...engaging and discerning culture, as a way of life...

March 06, 2008

Into the Wild - 7

I was skeptical of this story when I heard about it, first as a book by Jon Krakauer and then as a film adaptation directed by Sean Penn. Stories of this type- people going to live "back" in nature, can get a lot of things wrong and be rather off putting especially if they simply reject modern life. One possibility is to pit nature as inevitably violent to man. Another option is to pit man as inherently violent against nature. Hyperbole makes for a diatribe rather than a story. At the same time, if the film contains no conflict it tends up being boring. What this film does beautifully is to ask good questions. This relationship of how we are to live in the world is a necessary question in order to get the audience to think about the complexity and nuance of what the good life is. The film is nicely divided up into chapters that show how Christopher McCandless arrived at his end (in both senses of the word). His story is one of a searching for wisdom. He got a college degree, he came from a "good" family, but all of that did not add up to who he thought he was or could be.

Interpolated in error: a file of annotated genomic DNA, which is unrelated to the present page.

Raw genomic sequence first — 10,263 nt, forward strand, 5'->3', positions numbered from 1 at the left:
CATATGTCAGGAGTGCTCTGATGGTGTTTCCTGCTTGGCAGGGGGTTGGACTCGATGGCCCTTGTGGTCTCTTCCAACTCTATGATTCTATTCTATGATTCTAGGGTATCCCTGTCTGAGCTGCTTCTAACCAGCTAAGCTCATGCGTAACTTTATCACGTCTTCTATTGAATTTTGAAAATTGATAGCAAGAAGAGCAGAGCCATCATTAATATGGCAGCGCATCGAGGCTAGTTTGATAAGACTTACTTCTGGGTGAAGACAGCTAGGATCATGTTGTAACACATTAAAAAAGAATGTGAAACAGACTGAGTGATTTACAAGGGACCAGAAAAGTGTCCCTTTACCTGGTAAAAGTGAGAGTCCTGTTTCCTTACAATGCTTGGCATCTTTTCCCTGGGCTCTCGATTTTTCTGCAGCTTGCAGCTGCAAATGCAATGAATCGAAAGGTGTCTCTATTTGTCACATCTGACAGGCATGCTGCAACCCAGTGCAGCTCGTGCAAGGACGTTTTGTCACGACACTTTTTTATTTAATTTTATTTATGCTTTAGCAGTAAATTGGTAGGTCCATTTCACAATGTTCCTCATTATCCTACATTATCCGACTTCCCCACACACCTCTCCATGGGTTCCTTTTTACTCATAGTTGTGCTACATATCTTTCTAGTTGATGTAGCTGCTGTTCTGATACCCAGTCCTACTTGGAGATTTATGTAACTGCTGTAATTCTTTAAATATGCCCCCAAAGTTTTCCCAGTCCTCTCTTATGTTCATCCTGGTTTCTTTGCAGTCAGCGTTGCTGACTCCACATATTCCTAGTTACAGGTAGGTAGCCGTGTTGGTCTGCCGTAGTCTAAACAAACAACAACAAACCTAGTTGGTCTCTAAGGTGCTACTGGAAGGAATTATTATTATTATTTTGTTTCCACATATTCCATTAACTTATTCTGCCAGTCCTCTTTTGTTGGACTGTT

It would have been easy for this story to have been turned into one of a martyr- an idealist killed by a materialist society. Instead Chris becomes an inquirer into the human condition, something everyone can learn from and should probably try to pursue. This film makes a good discussion piece on the long list of huge existential, but real, questions about life and living and the wisdom and foolishness that are revealed.
The film is nicely accented by the soundtrack written by Pearl Jam's Eddie Vedder.


John Baldauff said...

I hate Eddie Vedder and want to beat him up. That aside, I still want to see this film.

~greg said...

Seems quite a few people I know hate Vedder. I think he does a decent job of putting music in film...he also contributed to Dead Man Walking.
Is it his politics?